25 Do not these words, says Dr. Paley, import that the writer had been at Corinth twice before? Yet if they import this, they overset every congruity we have been endeavouring to establish. The Acts of the Apostles record only two journies of St. Paul to Corinth. We have all along supposed, what every mark of time except this expression indicates, that the epistle was written between the first and second of these journies. If St. Paul had been already twice at Corintb, this supposition must be given up; and every argument, or observation, which depends upon it falls to the ground. Again, the Acls of the Apostles not only record no more than two journies of St. Paul to Corinth, but do not allow us to suppose that more than two such journies

Julian Pe. 2 I told you before, and foretel you, as if I were pre- Philippi. .
riod, 4771. sent, the second time; and being absent now I write to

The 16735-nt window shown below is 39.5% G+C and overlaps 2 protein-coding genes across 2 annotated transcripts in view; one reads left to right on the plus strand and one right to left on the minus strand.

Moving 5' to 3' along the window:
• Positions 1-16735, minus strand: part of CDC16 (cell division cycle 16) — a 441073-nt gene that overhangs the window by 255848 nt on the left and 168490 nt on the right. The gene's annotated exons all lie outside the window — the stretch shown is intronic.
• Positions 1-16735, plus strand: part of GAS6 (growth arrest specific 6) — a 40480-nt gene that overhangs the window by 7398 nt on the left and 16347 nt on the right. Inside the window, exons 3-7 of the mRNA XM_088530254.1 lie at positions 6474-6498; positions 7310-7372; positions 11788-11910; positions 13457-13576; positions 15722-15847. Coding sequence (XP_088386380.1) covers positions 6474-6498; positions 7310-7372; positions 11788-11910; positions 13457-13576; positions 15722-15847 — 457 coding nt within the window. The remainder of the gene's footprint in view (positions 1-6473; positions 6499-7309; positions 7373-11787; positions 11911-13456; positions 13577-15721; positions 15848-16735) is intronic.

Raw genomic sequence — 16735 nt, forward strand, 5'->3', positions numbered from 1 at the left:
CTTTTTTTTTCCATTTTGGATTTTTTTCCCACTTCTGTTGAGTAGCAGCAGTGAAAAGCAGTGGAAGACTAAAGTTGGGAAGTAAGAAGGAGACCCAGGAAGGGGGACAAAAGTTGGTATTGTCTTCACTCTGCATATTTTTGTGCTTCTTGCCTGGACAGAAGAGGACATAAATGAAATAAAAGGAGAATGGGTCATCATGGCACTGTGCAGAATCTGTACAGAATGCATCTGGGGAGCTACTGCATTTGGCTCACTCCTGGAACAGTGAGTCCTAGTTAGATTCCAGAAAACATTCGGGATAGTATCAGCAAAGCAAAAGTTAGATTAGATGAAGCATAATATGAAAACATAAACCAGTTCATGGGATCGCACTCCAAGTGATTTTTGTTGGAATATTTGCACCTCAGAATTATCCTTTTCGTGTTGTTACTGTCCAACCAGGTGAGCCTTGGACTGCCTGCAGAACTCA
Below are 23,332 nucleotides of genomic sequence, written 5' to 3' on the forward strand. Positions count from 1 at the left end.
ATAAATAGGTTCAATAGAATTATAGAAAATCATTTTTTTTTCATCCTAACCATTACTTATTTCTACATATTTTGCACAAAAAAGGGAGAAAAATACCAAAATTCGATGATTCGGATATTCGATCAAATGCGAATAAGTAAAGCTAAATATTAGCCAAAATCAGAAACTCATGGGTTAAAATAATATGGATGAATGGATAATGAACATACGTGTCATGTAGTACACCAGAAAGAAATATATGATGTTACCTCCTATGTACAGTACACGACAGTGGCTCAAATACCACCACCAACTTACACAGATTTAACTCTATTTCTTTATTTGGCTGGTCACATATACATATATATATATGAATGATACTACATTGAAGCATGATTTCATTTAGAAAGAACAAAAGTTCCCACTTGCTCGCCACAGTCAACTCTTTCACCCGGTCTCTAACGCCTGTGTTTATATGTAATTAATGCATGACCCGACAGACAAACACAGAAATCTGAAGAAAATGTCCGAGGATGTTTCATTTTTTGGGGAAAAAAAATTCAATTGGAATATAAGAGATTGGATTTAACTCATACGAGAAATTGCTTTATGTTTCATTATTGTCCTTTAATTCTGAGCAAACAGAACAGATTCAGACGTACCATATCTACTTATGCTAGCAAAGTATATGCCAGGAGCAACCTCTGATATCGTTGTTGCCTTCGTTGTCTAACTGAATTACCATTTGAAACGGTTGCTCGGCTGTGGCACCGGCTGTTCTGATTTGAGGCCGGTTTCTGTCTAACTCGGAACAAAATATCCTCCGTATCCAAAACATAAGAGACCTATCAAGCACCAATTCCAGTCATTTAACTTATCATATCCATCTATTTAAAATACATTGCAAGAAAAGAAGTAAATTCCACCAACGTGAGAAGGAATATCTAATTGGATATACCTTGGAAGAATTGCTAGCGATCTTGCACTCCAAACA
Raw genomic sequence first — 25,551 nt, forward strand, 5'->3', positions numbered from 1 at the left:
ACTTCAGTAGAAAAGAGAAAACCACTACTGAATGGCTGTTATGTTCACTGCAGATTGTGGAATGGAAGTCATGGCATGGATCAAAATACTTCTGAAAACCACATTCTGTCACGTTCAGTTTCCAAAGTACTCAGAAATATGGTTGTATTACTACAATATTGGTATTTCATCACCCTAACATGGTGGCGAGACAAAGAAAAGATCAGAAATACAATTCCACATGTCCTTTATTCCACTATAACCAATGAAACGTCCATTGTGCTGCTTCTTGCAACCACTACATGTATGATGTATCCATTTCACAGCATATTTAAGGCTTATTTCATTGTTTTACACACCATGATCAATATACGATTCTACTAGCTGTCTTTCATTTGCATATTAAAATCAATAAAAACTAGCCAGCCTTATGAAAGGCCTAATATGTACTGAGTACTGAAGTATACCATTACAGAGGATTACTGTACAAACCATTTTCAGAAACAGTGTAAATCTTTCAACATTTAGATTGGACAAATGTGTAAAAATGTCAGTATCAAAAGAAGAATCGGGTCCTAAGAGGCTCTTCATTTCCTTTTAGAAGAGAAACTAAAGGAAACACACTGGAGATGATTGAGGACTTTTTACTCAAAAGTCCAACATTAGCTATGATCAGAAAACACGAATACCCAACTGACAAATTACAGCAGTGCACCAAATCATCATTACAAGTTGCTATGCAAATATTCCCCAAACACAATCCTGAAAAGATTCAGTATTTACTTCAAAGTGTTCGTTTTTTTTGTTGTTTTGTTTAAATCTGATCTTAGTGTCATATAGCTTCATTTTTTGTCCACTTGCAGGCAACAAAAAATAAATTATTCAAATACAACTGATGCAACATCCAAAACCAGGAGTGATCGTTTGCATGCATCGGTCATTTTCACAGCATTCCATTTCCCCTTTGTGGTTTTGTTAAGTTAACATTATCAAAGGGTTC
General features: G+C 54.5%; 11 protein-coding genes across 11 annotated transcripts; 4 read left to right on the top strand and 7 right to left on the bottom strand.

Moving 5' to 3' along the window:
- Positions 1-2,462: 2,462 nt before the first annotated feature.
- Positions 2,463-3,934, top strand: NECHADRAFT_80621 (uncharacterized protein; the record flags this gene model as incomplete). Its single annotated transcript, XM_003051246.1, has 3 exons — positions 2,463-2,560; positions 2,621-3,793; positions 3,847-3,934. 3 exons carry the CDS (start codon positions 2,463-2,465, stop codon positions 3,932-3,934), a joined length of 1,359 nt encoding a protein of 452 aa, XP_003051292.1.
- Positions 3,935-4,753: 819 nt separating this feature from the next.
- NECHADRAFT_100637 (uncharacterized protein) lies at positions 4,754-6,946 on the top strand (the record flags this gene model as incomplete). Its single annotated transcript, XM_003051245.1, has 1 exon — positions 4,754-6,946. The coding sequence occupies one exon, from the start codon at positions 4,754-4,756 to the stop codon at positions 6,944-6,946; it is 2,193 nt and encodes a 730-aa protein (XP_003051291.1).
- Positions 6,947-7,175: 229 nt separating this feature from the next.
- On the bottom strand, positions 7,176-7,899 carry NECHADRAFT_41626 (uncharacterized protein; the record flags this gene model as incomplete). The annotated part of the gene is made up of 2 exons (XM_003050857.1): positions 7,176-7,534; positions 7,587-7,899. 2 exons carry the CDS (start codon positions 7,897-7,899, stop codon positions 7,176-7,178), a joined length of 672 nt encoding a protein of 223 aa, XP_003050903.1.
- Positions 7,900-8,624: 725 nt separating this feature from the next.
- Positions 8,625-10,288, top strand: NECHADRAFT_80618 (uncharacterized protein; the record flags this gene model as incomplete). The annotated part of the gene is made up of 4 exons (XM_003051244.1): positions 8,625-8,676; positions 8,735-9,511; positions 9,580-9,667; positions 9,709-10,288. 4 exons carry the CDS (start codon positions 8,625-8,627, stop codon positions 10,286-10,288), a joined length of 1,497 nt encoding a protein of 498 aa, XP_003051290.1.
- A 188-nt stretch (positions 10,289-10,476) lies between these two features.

Vulgar Æra,

could be made or intended by him within the period which the
history comprises; for, from his first journey into Greece to bis
first imprisonment al Rome, with which the history concludes,
the apostle's time is accounted for. If, therefore, the epistle
were written after the second journey to Corinth, and upon the
view and expectation of a third, it must have been written
after his first imprisonment at Rome, i.e. after the time to
which the history extends. When I first read over this epistle,
with the particular view of compariog it with the history, which
I chose to do without consulting any commentary whatever, I
own that I felt myself confounded by the text. It appeared to
contradict the opinion wbich I bad been led, by a great variety
of circumstances, to form, concerning the date and occasion of
the epistle. At length, however, it occurred to my thoughts to
inquire, whetber the passage did necessarily imply that St.
Paul had been at Corinth twice, or whether, when he says,
“ This is the third time I am coming to you,” he might mean
only that this was the third time that he was ready, that he was
prepared, that he intended to set out upon his journey to Co-
rinth. I recollected that he had once before this parposed to